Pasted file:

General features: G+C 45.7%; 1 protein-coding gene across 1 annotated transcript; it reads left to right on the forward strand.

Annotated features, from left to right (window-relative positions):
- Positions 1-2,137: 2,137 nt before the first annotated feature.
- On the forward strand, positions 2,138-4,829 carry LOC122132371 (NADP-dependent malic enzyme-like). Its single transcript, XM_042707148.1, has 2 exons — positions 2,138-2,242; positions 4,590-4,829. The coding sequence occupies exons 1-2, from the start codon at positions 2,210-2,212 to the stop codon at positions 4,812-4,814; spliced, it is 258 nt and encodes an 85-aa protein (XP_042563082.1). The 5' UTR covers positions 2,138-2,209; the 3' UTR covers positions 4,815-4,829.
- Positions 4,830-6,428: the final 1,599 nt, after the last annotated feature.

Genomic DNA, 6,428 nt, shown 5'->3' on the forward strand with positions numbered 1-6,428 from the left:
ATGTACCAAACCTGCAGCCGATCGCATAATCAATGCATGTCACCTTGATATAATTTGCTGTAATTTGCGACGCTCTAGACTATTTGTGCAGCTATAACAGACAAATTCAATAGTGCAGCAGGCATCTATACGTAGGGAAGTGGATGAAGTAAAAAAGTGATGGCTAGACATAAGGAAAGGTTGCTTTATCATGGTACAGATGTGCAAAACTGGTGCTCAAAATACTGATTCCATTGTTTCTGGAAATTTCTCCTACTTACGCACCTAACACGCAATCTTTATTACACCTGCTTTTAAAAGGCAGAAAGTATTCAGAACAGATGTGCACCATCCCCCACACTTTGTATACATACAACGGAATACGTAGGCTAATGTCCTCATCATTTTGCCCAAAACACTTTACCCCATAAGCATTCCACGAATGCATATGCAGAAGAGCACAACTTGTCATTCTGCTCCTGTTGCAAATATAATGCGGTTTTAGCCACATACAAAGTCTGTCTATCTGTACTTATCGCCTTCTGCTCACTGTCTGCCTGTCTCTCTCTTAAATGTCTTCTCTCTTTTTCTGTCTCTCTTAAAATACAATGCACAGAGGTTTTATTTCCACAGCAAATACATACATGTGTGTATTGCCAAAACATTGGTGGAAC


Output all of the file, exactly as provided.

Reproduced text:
General features: G+C 45.7%; 1 protein-coding gene across 1 annotated transcript; it reads left to right on the forward strand.

Annotated features, from left to right (window-relative positions):
- Positions 1-2,137: 2,137 nt before the first annotated feature.
- On the forward strand, positions 2,138-4,829 carry LOC122132371 (NADP-dependent malic enzyme-like). Its single transcript, XM_042707148.1, has 2 exons — positions 2,138-2,242; positions 4,590-4,829. The coding sequence occupies exons 1-2, from the start codon at positions 2,210-2,212 to the stop codon at positions 4,812-4,814; spliced, it is 258 nt and encodes an 85-aa protein (XP_042563082.1). The 5' UTR covers positions 2,138-2,209; the 3' UTR covers positions 4,815-4,829.
- Positions 4,830-6,428: the final 1,599 nt, after the last annotated feature.

Genomic DNA, 6,428 nt, shown 5'->3' on the forward strand with positions numbered 1-6,428 from the left:
ATGTACCAAACCTGCAGCCGATCGCATAATCAATGCATGTCACCTTGATATAATTTGCTGTAATTTGCGACGCTCTAGACTATTTGTGCAGCTATAACAGACAAATTCAATAGTGCAGCAGGCATCTATACGTAGGGAAGTGGATGAAGTAAAAAAGTGATGGCTAGACATAAGGAAAGGTTGCTTTATCATGGTACAGATGTGCAAAACTGGTGCTCAAAATACTGATTCCATTGTTTCTGGAAATTTCTCCTACTTACGCACCTAACACGCAATCTTTATTACACCTGCTTTTAAAAGGCAGAAAGTATTCAGAACAGATGTGCACCATCCCCCACACTTTGTATACATACAACGGAATACGTAGGCTAATGTCCTCATCATTTTGCCCAAAACACTTTACCCCATAAGCATTCCACGAATGCATATGCAGAAGAGCACAACTTGTCATTCTGCTCCTGTTGCAAATATAATGCGGTTTTAGCCACATACAAAGTCTGTCTATCTGTACTTATCGCCTTCTGCTCACTGTCTGCCTGTCTCTCTCTTAAATGTCTTCTCTCTTTTTCTGTCTCTCTTAAAATACAATGCACAGAGGTTTTATTTCCACAGCAAATACATACATGTGTGTATTGCCAAAACATTGGTGGAAC